The element carbon is one of the most versatile elements. Life as we know it would not exist without all its organic compounds. The existence of carbon in the forms of graphite and diamond is well known and, in 1985, these were joined by the odd soccer ball shaped forms Buckminsterfullerenes or buckyballs. The most recent form of carbon, made in 2004, is graphene.
Graphene is made of atom thick sheets of carbon in a hexagonal array. The first graphene samples formed were produced by pulling atom thick layers from a sample of graphite using sticky tape. According to Graphene industries people using a standard graphite pencil have probably made graphene as some of the marks formed by a pencil are just an atom thick.
Graphene films are flexible and extremely strong despite being so thin. They have the potential for use as support films for biological samples held in the beam of a transmission electron microscope.
They also have interesting and potentially useful electrical properties. Transistors made from samples of graphene work in the gigahertz range. Researchers believe that transistors made of graphene will eventually work far faster possibly in the terahertz range. Currently the graphene films produced are too small to allow the production of integrated circuits.
A single atom or molecule of a gas impacting the surface of a graphene film alters its electronic properties. This allows the usage in gas detectors sensitive enough to react to a single gas atom.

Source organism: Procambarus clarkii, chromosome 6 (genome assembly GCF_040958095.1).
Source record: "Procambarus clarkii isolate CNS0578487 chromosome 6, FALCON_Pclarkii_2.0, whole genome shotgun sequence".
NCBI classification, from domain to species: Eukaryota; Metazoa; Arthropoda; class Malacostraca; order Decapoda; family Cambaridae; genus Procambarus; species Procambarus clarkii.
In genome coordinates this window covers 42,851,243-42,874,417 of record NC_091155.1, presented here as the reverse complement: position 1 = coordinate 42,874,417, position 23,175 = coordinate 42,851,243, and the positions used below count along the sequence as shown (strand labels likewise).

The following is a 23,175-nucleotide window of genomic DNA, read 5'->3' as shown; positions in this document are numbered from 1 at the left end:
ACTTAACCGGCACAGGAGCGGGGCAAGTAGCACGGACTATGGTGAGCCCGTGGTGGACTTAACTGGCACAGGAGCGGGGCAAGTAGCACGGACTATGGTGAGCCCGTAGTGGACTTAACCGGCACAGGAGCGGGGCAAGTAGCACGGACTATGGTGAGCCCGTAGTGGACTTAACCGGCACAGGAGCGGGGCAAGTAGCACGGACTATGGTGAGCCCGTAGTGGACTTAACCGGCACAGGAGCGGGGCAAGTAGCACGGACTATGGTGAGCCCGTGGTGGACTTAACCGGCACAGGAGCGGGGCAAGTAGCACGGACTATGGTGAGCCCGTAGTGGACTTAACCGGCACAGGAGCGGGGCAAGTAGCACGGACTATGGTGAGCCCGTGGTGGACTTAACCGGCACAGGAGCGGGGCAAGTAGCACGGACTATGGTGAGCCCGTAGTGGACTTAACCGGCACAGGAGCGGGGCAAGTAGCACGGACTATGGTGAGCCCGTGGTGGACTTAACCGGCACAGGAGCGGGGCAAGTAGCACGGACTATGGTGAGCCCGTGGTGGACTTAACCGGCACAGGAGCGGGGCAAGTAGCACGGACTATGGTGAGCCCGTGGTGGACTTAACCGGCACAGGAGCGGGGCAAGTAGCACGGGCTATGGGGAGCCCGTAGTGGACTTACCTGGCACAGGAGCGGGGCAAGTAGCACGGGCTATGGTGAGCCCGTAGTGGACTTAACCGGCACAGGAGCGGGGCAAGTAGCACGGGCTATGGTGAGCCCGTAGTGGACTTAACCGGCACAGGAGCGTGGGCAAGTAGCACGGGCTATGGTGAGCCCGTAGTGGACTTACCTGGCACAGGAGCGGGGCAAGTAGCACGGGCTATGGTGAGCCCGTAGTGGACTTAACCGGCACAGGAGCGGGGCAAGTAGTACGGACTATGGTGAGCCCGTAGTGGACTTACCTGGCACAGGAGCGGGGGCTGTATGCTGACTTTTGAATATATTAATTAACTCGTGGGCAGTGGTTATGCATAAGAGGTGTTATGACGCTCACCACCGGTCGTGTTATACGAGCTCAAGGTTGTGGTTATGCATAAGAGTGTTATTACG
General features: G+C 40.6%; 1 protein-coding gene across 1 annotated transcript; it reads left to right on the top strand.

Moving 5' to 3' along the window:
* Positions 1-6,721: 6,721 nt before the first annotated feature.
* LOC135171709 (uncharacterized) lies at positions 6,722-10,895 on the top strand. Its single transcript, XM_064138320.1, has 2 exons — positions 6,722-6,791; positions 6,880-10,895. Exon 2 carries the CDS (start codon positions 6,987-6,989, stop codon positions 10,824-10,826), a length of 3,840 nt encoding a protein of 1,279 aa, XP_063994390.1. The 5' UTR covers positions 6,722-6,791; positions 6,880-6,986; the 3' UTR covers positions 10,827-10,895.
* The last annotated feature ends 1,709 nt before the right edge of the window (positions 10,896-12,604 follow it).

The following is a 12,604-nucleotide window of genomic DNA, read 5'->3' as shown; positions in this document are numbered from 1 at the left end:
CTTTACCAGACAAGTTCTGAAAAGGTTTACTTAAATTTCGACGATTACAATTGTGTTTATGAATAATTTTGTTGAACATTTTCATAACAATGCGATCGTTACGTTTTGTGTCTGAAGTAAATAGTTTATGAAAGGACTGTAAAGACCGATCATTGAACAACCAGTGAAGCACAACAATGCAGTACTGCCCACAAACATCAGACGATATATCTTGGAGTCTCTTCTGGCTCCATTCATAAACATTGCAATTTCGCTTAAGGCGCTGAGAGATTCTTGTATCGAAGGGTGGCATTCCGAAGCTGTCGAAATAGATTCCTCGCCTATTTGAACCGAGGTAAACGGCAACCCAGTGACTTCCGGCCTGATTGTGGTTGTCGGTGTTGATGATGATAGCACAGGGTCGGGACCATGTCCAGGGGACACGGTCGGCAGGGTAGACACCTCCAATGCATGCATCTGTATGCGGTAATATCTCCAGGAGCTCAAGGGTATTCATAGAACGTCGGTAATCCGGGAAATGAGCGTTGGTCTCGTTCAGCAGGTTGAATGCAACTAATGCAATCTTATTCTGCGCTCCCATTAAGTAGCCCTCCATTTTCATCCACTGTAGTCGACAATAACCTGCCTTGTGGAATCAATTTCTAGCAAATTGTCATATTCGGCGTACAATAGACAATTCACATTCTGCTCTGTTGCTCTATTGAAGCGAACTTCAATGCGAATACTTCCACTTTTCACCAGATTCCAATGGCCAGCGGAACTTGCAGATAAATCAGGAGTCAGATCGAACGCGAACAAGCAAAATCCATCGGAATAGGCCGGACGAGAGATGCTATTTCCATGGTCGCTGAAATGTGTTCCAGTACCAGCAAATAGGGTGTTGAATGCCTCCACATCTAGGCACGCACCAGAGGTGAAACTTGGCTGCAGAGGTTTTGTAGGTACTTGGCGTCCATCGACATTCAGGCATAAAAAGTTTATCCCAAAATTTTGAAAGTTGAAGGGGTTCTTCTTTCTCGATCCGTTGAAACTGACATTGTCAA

Graphene is chemically inert and is not attacked by hydrofluoric acid or ammonia. If sufficient quantities can be, produced graphene has the potential to form an inert protective coating for equipment used in chemically harsh environments.
Carbon nanotubes are rolled up sheets of graphene. The strength of these nanotubes is such that it has been suggested that cables made from them could be used to support an elevator into space. (Source Graphene Industries).
The biggest problem with the industrial usage of graphene is one of producing larger sheets of the substance. The sticky tape method produces very small samples of high quality graphene. Researchers in Seoul, Korea produced samples adhered to thin pieces of nickel, which were then dissolved to leave the graphene films.
In August 2009 researchers from The McCormick School of Engineering and Applied Science, North-western University, Illinois announce a new production method for graphene films. They used a camera flash to oxidize graphite oxide to produce a graphene film. By firing this flash through an etched photographic film a circuit of graphene could be produced this method has the potential form the mass production of graphene. Research is continuing on the production and other aspects of graphene technology
A film showing representations of the graphene molecule and carbon nanotubes is available on YouTube